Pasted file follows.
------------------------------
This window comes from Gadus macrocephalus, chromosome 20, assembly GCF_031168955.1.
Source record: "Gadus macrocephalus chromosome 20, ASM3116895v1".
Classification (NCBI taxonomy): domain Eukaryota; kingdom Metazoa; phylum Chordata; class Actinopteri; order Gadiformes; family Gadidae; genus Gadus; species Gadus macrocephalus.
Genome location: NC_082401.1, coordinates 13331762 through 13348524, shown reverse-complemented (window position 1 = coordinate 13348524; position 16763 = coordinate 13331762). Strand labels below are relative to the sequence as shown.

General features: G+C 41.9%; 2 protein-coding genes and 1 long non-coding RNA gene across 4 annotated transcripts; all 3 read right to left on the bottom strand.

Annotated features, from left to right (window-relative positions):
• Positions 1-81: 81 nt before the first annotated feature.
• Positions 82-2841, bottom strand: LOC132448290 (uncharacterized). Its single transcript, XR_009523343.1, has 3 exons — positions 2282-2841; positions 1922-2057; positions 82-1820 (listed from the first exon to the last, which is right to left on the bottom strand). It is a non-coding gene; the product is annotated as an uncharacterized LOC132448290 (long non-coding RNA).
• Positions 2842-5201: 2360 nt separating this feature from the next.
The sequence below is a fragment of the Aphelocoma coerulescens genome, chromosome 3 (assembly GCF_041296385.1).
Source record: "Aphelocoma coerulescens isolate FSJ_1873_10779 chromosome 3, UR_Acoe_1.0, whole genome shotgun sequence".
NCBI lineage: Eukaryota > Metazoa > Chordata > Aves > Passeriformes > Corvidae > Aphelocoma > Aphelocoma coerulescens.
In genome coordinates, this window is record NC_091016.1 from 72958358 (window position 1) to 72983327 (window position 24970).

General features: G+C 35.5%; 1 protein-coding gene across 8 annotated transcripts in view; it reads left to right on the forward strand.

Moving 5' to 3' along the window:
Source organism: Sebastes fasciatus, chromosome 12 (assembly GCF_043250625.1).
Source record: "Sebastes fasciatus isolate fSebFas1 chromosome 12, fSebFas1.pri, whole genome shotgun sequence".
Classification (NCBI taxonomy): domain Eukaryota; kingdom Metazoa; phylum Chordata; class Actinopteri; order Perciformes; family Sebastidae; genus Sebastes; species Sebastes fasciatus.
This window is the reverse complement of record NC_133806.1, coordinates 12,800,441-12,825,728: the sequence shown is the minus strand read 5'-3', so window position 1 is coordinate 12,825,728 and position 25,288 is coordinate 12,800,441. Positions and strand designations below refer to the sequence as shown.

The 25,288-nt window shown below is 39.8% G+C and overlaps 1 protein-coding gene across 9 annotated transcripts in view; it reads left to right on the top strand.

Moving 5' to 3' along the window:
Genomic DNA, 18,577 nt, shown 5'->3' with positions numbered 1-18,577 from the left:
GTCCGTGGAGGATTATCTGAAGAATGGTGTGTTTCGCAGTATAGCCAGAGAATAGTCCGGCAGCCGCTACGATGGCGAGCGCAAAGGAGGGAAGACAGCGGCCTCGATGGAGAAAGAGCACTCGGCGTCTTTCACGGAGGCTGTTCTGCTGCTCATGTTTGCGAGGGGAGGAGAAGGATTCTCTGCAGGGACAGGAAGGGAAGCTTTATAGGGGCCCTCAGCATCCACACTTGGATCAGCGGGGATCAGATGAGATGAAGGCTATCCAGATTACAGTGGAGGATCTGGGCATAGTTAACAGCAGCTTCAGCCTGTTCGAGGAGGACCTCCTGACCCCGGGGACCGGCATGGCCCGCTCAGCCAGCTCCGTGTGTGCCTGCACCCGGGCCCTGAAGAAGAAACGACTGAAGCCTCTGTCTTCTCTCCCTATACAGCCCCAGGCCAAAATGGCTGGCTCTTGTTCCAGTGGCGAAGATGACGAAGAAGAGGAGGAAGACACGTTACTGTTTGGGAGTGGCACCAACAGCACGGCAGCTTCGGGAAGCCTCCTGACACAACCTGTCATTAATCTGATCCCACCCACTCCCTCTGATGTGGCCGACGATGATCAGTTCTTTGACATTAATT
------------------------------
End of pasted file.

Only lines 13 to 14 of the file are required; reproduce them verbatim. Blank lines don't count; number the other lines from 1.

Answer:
In genome coordinates, this window is record NC_091016.1 from 72958358 (window position 1) to 72983327 (window position 24970).

General features: G+C 35.5%; 1 protein-coding gene across 8 annotated transcripts in view; it reads left to right on the forward strand.